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Cover story

Immigrants draw harsh terms for simple mistakes

NCR Staff
New York and Washington

Four years after an anti-immigrant Congress passed draconian new legislation, U.S. immigrants and asylum seekers exist -- according to the Catholic Legal Immigrant Network -- in a world of justice delayed, justice denied and justice not even considered.

The Catholic Legal Immigrant Network, sometimes known as CLINIC, has prepared four devastating reports replete with analyses, statistics and case studies. Their reports declare that the 1996 Immigration Act has ushered in no-appeal border crossing rules, arbitrary naturalization application decisions, increased raids by the Immigration and Naturalization Service, retroactive converting of misdemeanors into felonies, deportation of legal immigrants without recourse and unwarranted detention -- detention without sentence or time-limit.

The Kafkaesque nightmares for new Americans -- and one in five U.S. residents is foreign-born -- result from immigrants’ innocent mistakes, bizarre immigration service rules, lost documents, seemingly inexplicable delays and arbitrary decisions by low-level officials. Here are some examples drawn from the Catholic network’s reports:

• M and J, brother and sister, ages 20 and 21, had lived in the United States since infancy. One evening they walked across the border into Mexico to visit relatives, as Mexican-Americans often do. Though M and J were not yet legal residents, petitions had been filed on their behalf by their parents. On their way back, immigration agents asked if they were U.S. citizens. They said yes. They believed they were citizens because they lived here legally.

Because they claimed citizenship, these young people, raised and educated in the United States, are now barred from living in the United States with their permanent-resident mother and U.S. citizen stepfather. They were ousted without recourse, and without notification to their parents, with no chance of appeal.

• Mr. and Mrs. U, migrant farm workers and legal U.S. residents who live in Virginia, filed family-based visa petitions in 1993 for permanent residency status for their children. Years later, when the U.S. immigration service was ready to consider the petitions, two of the three children had turned 21 and were automatically bumped into another category. In the new category, there is an eight-year backlog before their residency claims will be heard. As a consequence, the two faced possible deportation.

Their plight worsened.

Arrested during an immigration service raid on blueberry pickers this year, and despite their approved visa petitions, the immigration service decided to initiate deportation proceedings. If the three -- the two in the over-21 category and the younger one, whose case is not yet completed -- do not depart when ordered, they will face a permanent bar to any future residency application.

Seventeen-year-old H arrived at a U.S. airport in November 1999, and claimed asylum. A Muslim, and member of a persecuted minority clan in Somalia, he was fleeing for his life after his parents had been killed.

Though he had no criminal history, the young Muslim was housed with criminals. During Ramadan, the Muslim holy season, his religion’s rules of fasting required that he refrain from eating during daylight hours. For dinner he was served ham, which he could not eat at all. Another day, he tried to save his lunch, a chicken sandwich, for dinner. He was punished with a 24-hour lockdown.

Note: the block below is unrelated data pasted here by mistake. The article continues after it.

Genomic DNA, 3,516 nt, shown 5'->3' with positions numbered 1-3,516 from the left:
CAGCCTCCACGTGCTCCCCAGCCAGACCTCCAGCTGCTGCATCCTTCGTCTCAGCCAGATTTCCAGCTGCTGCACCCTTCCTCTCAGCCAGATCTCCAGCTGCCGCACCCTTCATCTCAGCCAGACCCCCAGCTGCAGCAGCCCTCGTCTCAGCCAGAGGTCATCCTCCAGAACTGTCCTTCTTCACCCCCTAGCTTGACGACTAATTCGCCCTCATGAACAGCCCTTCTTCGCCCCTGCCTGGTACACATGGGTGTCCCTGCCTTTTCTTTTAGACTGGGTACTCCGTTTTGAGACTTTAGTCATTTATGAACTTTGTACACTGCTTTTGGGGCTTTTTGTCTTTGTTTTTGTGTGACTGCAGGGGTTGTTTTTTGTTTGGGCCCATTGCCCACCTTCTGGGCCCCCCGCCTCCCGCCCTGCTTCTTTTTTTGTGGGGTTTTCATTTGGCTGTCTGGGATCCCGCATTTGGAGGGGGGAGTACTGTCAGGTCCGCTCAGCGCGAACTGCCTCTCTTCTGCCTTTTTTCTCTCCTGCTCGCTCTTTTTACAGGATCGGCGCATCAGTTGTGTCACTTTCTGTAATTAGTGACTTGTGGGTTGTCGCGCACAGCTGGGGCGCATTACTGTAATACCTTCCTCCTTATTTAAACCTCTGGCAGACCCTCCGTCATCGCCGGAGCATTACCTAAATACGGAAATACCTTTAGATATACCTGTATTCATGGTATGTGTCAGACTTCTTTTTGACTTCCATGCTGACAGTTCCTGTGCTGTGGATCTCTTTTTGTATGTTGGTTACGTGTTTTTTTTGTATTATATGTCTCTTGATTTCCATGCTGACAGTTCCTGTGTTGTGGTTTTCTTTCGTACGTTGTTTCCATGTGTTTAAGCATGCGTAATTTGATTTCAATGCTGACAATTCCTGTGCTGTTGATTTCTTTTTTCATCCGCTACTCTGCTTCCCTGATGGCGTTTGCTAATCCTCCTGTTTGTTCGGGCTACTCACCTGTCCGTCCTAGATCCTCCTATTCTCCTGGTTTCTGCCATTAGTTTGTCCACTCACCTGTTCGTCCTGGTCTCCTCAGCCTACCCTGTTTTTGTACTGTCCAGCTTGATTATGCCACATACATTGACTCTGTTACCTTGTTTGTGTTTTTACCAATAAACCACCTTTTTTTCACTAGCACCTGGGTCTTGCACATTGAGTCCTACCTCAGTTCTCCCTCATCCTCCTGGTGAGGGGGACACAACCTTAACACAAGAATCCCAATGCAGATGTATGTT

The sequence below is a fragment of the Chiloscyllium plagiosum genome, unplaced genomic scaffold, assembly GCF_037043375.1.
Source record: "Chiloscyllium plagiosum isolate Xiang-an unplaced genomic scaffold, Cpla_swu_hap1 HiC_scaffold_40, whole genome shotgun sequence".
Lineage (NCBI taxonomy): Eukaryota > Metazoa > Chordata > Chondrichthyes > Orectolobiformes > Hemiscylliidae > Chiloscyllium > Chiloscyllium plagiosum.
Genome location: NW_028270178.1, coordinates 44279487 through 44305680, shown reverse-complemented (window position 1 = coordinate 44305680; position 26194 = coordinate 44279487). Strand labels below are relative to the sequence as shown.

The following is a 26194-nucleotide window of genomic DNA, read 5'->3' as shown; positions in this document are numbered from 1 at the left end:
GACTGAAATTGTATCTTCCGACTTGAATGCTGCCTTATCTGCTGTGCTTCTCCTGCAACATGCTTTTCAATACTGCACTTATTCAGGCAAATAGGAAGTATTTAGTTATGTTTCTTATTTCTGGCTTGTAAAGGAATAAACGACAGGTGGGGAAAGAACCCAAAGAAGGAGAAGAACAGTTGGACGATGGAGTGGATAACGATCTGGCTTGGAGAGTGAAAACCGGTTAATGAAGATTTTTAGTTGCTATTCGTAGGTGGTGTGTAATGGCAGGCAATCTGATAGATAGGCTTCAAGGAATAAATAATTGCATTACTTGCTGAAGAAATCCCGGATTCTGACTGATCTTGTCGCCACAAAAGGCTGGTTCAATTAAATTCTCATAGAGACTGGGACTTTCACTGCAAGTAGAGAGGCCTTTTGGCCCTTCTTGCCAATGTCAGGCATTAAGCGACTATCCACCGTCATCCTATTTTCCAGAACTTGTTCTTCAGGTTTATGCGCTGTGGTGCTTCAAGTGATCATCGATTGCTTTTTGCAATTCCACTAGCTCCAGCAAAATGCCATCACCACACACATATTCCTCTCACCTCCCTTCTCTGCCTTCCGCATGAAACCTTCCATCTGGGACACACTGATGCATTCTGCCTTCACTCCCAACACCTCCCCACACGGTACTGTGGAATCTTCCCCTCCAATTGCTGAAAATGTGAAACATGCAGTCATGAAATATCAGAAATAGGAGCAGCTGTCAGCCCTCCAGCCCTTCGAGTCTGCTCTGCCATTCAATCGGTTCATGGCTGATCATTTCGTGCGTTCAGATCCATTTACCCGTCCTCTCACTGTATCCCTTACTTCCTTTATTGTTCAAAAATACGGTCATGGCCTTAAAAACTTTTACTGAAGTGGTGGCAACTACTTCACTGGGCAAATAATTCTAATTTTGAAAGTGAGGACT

In 1999, America deported almost 180,000 people. Another 72,000 left “voluntarily” -- that is, they were threatened with deportation unless they left on their own. Among the 20,000 in mandatory detention on any given day are thousands of legal U.S. residents who years ago may have committed a misdemeanor and paid their debt to society with a fine, probation or short sentence. They’ve since lived as law-abiding wage earners, family members and, often, churchgoers. However, the immigration service was given the right to retroactively declare these misdemeanors felonies, making these people deportable. Again, with no recourse.

Typically it’s the breadwinner who is deported.

“Americans simply have no idea of the extent to which the 1996 act is marginalizing and impoverishing entire families,” said Donald Kerwin, chief executive officer of the Catholic Legal Immigration Network. He means families in every town in America, people who may live on the next block.

“The only question is: Who is the major villain here?” said Kerwin. “And certainly you can blame Congress for its 1996 mandatory detention laws.”

Kerwin and other clinic officials acknowledge that INS also is in a bind -- the 1996 legislation is its overall mandate. The Clinton administration and INS Commissioner Doris Meissner have made it clear they don’t agree with some of the excessive instances of regulation.

Kerwin’s network tries to rescue mandatory detainees from the anonymity of isolated jails in Louisiana and elsewhere, where they may be incarcerated with criminals, bereft of visitors and interpreters. The Catholic network also tries to buffer immigrants from bureaucratic mazes created when the U.S. immigration service suddenly shifts them elsewhere without notification to families or attorneys.

Founded by the U.S. Catholic bishops in 1988 to support Catholic legal immigrant work at the local level, and now operating 200 legal services offices in 121 local settings, the Catholic network is the largest charitable immigrant legal support agency in the country.

Through local Catholic Charities, diocesan agencies and parish-based outreach, the network provides legal and technical assistance to frontline groups of volunteers. These are federally accredited representatives, pro bono lawyers and local church people who provide legal guidance or spiritual and emotional caring to the detained.

Getting the word out